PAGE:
Prostate cancer (PCa) is the second leading cause of cancer deaths in US men. The TMPRSS2/ERG (T/E) fusion gene occurs in 50% of PCas and has multiple biological activities that can promote tumor progression. We have shown using gene knockdown targeting the T/E fusion gene can markedly decrease tumor growth in vivo. Thus the T/E fusion gene is an outstanding therapeutic target in PCa. The T/E mRNA fusion junctions are present only in PCa cells since these two genes are not transcribed into a single mRNA in normal cells. Specifically targeting these junctions using highly specific siRNAs should not have any specific off-target effects in normal tissues so toxicity should be minimal. We have recently developed non-toxic liposomal nanovectors. We have used these nanoliposomal vectors to deliver gene knockdown agents (siRNAs) targeting the fusion junctions in vivo and seen significant anti-tumor effects without toxicity. However, we need to further enhance delivery in order to maximize therapeutic efficacy since the ERG protein was not completely eliminated and tumors continue to grow, although at slower rates. We will try several approaches to increasing siRNA delivery. First, several chemical modifications of the nanoliposome will be used to both increase stability in the circulation and target tumor cells. Second, we will use drugs that are already in common use to enhance intratumoral nanoliposome delivery. Docetaxel chemotherapy is widely used to treat advanced PCa but is not curative. Radiation therapy is also a major therapy for PCa. Our preliminary data indicates that knockdown of the T/E fusion can enhance these therapies in vitro. We will determine if the optimized knockdown of the T/E fusion gene in vivo using non-toxic siRNA approaches can be used to enhance the efficacy of these therapies in PCa. A significant advantage of such targeted adjuvant therapy is that it will be tumor specific and thus minimize side effects in non-tumor tissues. The ultimate goal is to translate these approaches into clinical practice that will positively impact survival for men with PCa. As a monotherapy nanoliposomal SiRNA knockdown may be useful in men with advanced PCa. Every year tens of thousands of men receive docetaxel or radiation therapy for PCa and fail such therapies and thus there is a pressing clinical need to enhance these therapies. Significantly, the lack of toxicity of DOPC nanoliposomes has already been established in primates. Thus there is a clear path forward to translate our preclinical studies into clinical practice to benefit men with prostae cancer.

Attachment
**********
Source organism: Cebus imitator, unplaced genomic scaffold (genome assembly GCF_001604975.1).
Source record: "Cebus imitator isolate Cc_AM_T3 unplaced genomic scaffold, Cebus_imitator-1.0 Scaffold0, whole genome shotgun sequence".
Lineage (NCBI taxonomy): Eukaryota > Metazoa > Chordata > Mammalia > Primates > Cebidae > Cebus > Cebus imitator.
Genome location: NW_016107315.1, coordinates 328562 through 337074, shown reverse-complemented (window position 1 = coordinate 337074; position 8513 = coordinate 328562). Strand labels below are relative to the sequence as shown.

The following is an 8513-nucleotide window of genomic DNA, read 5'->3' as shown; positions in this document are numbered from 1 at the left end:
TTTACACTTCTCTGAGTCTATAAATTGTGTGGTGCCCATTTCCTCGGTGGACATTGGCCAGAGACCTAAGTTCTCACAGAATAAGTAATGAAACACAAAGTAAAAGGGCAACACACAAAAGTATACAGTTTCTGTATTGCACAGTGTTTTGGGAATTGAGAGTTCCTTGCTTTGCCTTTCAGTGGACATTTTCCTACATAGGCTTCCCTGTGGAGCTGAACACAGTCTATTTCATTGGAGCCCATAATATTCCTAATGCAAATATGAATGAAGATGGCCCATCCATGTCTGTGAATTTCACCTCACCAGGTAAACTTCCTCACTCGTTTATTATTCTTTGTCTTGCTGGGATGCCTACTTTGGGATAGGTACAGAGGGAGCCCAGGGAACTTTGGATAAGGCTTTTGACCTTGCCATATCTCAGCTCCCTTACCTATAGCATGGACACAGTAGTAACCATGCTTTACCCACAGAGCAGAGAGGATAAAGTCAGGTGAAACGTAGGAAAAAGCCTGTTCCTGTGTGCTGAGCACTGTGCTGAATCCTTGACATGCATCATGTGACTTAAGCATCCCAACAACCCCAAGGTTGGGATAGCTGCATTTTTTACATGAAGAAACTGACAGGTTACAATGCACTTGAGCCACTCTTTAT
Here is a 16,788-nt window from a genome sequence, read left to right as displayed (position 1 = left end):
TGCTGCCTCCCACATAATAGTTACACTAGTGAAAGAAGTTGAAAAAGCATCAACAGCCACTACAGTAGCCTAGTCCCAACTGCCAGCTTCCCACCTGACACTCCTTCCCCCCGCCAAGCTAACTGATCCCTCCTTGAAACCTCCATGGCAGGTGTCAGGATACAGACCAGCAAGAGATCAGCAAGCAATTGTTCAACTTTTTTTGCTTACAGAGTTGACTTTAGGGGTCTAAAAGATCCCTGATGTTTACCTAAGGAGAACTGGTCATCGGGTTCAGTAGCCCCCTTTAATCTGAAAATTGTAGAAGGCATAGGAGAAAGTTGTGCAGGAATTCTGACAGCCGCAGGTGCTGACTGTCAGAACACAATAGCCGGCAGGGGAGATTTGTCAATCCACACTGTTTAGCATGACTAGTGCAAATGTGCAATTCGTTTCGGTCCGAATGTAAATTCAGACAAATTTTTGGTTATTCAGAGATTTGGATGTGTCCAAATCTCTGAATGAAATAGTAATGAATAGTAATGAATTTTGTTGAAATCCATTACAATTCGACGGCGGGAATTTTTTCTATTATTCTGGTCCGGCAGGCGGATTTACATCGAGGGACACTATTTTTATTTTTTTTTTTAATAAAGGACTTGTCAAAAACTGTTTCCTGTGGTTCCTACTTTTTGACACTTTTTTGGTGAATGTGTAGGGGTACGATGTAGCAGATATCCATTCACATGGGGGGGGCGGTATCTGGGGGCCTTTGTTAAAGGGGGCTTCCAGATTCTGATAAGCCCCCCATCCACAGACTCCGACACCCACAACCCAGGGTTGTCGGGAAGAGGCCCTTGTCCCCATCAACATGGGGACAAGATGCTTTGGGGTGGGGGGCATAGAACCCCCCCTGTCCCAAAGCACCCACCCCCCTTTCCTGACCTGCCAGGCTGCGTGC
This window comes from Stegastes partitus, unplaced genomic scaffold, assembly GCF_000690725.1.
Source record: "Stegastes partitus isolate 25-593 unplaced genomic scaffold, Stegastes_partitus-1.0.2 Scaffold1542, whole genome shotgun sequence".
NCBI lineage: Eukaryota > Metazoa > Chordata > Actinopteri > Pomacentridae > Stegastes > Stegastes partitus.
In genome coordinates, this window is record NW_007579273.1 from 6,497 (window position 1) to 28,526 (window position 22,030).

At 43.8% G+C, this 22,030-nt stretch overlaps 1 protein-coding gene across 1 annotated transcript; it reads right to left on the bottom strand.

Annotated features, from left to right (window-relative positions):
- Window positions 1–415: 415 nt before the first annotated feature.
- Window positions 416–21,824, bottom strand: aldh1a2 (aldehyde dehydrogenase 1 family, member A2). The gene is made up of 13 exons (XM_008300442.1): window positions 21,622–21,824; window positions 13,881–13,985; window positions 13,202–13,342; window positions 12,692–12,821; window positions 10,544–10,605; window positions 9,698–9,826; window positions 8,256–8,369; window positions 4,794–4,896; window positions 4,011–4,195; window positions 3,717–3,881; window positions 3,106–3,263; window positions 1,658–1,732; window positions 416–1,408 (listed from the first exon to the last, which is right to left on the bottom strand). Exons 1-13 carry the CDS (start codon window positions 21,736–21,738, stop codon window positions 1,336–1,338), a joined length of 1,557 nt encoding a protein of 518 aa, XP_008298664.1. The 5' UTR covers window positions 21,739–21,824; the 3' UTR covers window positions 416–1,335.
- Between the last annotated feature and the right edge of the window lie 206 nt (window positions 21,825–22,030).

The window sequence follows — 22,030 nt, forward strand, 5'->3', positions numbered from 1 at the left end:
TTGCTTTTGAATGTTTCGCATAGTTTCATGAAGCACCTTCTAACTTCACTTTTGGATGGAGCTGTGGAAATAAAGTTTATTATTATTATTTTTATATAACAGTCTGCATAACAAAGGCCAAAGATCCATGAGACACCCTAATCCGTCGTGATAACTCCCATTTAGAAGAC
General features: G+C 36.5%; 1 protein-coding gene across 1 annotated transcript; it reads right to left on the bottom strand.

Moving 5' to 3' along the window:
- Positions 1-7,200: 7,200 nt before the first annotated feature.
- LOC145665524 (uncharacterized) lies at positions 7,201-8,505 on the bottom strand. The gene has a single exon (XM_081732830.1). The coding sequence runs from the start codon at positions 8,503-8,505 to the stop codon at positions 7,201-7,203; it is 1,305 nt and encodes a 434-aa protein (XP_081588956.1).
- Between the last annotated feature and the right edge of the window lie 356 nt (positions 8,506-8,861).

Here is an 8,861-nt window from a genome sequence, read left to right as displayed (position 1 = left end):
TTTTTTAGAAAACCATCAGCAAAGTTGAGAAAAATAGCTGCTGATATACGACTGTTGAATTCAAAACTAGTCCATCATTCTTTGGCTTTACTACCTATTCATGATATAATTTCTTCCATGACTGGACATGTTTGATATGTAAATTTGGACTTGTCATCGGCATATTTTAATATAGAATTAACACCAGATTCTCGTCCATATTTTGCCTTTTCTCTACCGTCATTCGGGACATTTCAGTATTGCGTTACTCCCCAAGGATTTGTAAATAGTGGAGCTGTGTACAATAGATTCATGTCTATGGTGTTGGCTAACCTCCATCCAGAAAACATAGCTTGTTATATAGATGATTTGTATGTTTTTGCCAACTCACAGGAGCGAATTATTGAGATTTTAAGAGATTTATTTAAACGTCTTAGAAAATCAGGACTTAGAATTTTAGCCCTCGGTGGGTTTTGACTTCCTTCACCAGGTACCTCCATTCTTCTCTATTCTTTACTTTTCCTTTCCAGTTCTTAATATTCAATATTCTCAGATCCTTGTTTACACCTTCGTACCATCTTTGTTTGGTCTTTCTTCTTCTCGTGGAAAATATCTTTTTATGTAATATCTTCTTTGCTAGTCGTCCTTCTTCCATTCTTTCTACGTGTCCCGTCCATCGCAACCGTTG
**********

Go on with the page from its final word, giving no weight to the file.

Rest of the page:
Public Health Relevance

Prostate cancer is the most common visceral malignancy and the second leading cause of cancer deaths in men in the United States. Half of all prostate cancers have a specific genetic rearrangement that plays a causal role in this malignancy. In this proposal we will develop a new nanotechnology specifically targeting this genetic rearrangement that will have minimal side effects in normal tissues and can be combined with standard of care therapies to improve outcomes for veterans with prostate cancer.

National Institute of Health (NIH)
Veterans Affairs (VA)
Non-HHS Research Projects (I01)
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Oncology A (ONCA)
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Michael E Debakey VA Medical Center
United States
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Ban, Kechen; Feng, Shu; Shao, Longjiang et al. (2017) RET Signaling in Prostate Cancer. Clin Cancer Res 23:4885-4896
Wang, Yongquan; Wang, Jianghua; Zhang, Li et al. (2017) RGS12 Is a Novel Tumor-Suppressor Gene in African American Prostate Cancer That Represses AKT and MNX1 Expression. Cancer Res 77:4247-4257